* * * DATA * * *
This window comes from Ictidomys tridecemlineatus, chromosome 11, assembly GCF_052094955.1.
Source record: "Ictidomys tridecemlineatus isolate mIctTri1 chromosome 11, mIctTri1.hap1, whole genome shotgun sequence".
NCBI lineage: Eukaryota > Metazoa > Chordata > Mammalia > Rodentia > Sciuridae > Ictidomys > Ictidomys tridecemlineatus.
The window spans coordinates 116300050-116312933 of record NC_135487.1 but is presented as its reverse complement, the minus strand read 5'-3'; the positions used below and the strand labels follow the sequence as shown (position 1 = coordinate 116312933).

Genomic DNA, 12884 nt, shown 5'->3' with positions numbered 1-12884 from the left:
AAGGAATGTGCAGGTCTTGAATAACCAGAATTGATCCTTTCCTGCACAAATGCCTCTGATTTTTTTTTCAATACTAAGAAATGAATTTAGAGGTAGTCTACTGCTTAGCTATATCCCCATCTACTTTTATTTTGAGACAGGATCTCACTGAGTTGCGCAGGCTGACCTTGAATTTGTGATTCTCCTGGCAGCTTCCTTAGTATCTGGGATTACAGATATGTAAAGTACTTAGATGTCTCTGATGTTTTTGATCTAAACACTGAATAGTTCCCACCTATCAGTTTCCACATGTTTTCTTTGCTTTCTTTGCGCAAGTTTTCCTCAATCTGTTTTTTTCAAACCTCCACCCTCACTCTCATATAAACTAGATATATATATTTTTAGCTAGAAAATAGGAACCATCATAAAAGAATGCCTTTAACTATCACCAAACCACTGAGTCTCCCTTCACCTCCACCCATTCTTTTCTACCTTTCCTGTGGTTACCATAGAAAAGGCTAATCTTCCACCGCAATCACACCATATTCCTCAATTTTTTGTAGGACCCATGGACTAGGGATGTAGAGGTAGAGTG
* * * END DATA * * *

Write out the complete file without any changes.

This window comes from Ictidomys tridecemlineatus, chromosome 11, assembly GCF_052094955.1.
Source record: "Ictidomys tridecemlineatus isolate mIctTri1 chromosome 11, mIctTri1.hap1, whole genome shotgun sequence".
NCBI lineage: Eukaryota > Metazoa > Chordata > Mammalia > Rodentia > Sciuridae > Ictidomys > Ictidomys tridecemlineatus.
The window spans coordinates 116300050-116312933 of record NC_135487.1 but is presented as its reverse complement, the minus strand read 5'-3'; the positions used below and the strand labels follow the sequence as shown (position 1 = coordinate 116312933).

Genomic DNA, 12884 nt, shown 5'->3' with positions numbered 1-12884 from the left:
AAGGAATGTGCAGGTCTTGAATAACCAGAATTGATCCTTTCCTGCACAAATGCCTCTGATTTTTTTTTCAATACTAAGAAATGAATTTAGAGGTAGTCTACTGCTTAGCTATATCCCCATCTACTTTTATTTTGAGACAGGATCTCACTGAGTTGCGCAGGCTGACCTTGAATTTGTGATTCTCCTGGCAGCTTCCTTAGTATCTGGGATTACAGATATGTAAAGTACTTAGATGTCTCTGATGTTTTTGATCTAAACACTGAATAGTTCCCACCTATCAGTTTCCACATGTTTTCTTTGCTTTCTTTGCGCAAGTTTTCCTCAATCTGTTTTTTTCAAACCTCCACCCTCACTCTCATATAAACTAGATATATATATTTTTAGCTAGAAAATAGGAACCATCATAAAAGAATGCCTTTAACTATCACCAAACCACTGAGTCTCCCTTCACCTCCACCCATTCTTTTCTACCTTTCCTGTGGTTACCATAGAAAAGGCTAATCTTCCACCGCAATCACACCATATTCCTCAATTTTTTGTAGGACCCATGGACTAGGGATGTAGAGGTAGAGTG